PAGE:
Big Ten Coach Jeff Brohm Has Created A VERY Detailed Plan For Having Spring Football Games

Jeff Brohm Creates VERY Detailed Plan For Holding Spring Football

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While the ACC, SEC, and Big 12 continue to maintain that their teams will be holding college football games in the fall, just like always, two of the other Power 5 conferences, the Pac 12 and Big Ten, are planning on holding off on playing games until the spring.

How they plan to do this is a mystery as it would mean players having to play two seasons in one calendar year – something former Ohio State head coach Urban Meyer says is simply not doable.

Related: Dabo Swinney Saying The Value Of A National Title ‘Doesn’t Change’ Without Every CFB Team Competing Is Moronic

“No chance,” Meyer said in a BTN interview. “You can’t ask a player to play two seasons in a calendar year. When I first heard that, I said that. I don’t see that happening, when I hear that.

“The body, in my very strong opinion, is not made to play two seasons within a calendar year. That’s 2,000 repetitive reps and football’s a physical, tough sport. So I don’t, really don’t, see that happening.

“We recruited players at Ohio State that have a chance to earn a living and play the game and be rewarded for their great efforts, and you’re going to ask them to play spring football — by the way — and then go miss OTAs and not prepare for a dream to go play in a professional football? That’s not fair.”

Don’t tell that to Purdue Boilermakers head coach Jeff Brohm. Because he has already put together a VERY detailed plan for how he would like to see the Big Ten conduct its spring football season.

ESPN Senior Writer Adam Rittenberg breaks down Brohm’s plan…

Brohm’s proposal outlines an eight-game season beginning Feb. 27 and finishing April 17, with postseason play wrapping up by May 15. He also outlines a slightly truncated fall 2021 schedule that would feature 10 games and begin Oct. 2 after a four-week training camp. Both plans include playoff options of four or six teams.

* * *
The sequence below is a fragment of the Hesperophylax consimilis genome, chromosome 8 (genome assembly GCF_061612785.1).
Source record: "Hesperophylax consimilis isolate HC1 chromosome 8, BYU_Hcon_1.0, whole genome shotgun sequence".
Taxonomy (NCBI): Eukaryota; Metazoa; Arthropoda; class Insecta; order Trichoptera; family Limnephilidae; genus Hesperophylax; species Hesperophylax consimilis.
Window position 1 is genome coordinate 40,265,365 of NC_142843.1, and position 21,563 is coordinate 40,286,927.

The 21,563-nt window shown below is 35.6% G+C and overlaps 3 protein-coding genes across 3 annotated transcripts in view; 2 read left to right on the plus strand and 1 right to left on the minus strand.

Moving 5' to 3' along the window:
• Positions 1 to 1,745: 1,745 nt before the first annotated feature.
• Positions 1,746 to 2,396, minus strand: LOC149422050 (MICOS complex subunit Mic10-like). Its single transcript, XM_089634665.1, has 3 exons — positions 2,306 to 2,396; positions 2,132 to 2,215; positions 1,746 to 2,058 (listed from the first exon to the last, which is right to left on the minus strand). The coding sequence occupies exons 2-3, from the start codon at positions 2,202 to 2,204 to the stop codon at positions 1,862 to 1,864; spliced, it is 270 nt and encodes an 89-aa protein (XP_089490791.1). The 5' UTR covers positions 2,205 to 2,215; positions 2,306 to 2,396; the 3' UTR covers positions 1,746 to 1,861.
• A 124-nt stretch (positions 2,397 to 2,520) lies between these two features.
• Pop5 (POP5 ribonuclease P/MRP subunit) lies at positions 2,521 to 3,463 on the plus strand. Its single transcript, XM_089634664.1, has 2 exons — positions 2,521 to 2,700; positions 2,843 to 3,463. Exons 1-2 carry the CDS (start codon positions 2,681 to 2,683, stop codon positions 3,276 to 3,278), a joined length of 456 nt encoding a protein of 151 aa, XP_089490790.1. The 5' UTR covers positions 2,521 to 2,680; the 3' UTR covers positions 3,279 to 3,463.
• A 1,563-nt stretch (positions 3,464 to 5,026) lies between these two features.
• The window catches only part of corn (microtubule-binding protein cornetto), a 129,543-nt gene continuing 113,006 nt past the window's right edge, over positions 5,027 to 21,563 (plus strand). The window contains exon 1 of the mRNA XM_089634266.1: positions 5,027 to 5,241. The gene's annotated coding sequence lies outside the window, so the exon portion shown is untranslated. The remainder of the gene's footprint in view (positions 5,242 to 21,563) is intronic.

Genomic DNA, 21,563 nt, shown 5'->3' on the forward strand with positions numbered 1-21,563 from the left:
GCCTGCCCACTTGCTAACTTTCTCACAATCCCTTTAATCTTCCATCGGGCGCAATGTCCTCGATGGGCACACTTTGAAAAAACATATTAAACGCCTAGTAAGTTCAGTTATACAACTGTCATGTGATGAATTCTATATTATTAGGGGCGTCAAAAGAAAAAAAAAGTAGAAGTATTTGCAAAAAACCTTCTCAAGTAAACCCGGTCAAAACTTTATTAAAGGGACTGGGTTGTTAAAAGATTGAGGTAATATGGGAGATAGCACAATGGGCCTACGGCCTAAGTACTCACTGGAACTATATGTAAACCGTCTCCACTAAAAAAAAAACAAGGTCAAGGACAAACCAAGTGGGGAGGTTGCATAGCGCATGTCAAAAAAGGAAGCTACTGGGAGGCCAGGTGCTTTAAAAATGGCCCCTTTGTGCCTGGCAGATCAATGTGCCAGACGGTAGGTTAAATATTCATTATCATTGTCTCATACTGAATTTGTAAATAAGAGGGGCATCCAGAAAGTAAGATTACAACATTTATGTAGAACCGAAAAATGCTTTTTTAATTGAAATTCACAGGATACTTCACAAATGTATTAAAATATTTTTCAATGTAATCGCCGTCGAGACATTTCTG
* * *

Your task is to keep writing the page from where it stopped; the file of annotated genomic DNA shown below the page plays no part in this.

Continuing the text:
And yes, Brohm is aware of the problem of having players compete in two seasons within one calendar year.

The players’ health is the main concern with potentially playing two seasons during one calendar year, and that shaped Brohm’s thinking. His plan significantly reduces padded, contact practices over a two-season stretch — from 114 to 52 for teams not participating in bowl games, and from 144 to 64 for teams that reach bowls — and includes three months off after the spring 2021 season. Teams would be allowed only one padded practice per week during the season.

Brohm notes that in the normal schedule, teams that play bowl games begin winter workouts just weeks later and start spring practices (almost all contact workouts) two months later.

“The players’ health is the main concern…” Really? Is it really?

“This isn’t a perfect plan, but it will prove that it can be done if people are willing to make sacrifices,” said Brohm. “I wish we all could have been in conjunction as Power 5 conferences and done what was best for all, whether it was continue to play or back the season up or cancel. The fact it’s just a few of us right now, we have to find a way to make this work. It’s important we all put our thoughts together and do what’s best for college football and our student-athletes.”

Hmmm… why is it that after hearing his proposal when I read that last line from Brohm’s quote this is what I really see? “It’s important we all put our thoughts together and do what’s best for college football and our student-athletes.”

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